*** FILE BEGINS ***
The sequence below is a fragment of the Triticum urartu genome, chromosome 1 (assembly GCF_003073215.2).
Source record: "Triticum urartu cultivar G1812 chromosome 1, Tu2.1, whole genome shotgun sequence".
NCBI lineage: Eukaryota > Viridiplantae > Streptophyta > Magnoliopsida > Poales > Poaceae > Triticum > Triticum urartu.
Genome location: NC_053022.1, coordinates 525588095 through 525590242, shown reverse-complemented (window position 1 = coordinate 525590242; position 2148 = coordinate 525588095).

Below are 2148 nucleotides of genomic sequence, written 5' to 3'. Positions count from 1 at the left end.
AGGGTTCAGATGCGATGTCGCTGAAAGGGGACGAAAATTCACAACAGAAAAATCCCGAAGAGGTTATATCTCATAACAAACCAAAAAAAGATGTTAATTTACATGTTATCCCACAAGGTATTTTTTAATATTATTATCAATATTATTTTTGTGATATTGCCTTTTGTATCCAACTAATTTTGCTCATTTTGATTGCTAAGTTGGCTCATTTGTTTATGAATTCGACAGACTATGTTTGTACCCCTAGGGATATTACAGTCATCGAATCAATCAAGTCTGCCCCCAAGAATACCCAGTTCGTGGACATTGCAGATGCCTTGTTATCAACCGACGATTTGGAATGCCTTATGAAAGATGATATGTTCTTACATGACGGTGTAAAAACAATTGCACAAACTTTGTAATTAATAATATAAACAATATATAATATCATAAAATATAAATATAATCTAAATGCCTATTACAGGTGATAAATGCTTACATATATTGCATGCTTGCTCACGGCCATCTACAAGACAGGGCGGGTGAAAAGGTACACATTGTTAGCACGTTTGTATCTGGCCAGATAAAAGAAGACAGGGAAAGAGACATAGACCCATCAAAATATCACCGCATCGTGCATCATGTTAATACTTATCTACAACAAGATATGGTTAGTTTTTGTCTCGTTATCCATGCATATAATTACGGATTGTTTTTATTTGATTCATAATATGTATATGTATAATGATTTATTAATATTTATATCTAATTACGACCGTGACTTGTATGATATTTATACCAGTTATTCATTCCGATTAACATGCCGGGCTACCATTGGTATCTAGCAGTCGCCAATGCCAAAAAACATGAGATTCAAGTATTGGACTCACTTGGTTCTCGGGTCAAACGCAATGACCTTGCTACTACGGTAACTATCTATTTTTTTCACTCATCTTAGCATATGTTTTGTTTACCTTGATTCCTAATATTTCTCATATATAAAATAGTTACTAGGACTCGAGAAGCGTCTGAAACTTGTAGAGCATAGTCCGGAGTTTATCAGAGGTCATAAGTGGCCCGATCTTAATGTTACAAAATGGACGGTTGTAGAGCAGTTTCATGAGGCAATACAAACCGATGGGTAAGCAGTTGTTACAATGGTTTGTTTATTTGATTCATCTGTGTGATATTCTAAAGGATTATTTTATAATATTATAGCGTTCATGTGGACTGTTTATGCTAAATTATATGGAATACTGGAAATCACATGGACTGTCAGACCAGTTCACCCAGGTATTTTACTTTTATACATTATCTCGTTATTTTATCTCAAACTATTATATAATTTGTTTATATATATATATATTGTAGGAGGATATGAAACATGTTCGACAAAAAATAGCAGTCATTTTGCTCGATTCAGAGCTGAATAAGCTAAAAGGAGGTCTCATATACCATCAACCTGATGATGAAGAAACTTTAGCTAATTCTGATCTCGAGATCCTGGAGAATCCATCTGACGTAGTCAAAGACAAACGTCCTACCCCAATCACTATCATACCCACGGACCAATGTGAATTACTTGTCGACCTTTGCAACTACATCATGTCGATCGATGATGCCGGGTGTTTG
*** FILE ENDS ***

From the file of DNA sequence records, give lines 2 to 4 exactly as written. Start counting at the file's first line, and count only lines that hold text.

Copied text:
Source record: "Triticum urartu cultivar G1812 chromosome 1, Tu2.1, whole genome shotgun sequence".
NCBI lineage: Eukaryota > Viridiplantae > Streptophyta > Magnoliopsida > Poales > Poaceae > Triticum > Triticum urartu.
Genome location: NC_053022.1, coordinates 525588095 through 525590242, shown reverse-complemented (window position 1 = coordinate 525590242; position 2148 = coordinate 525588095).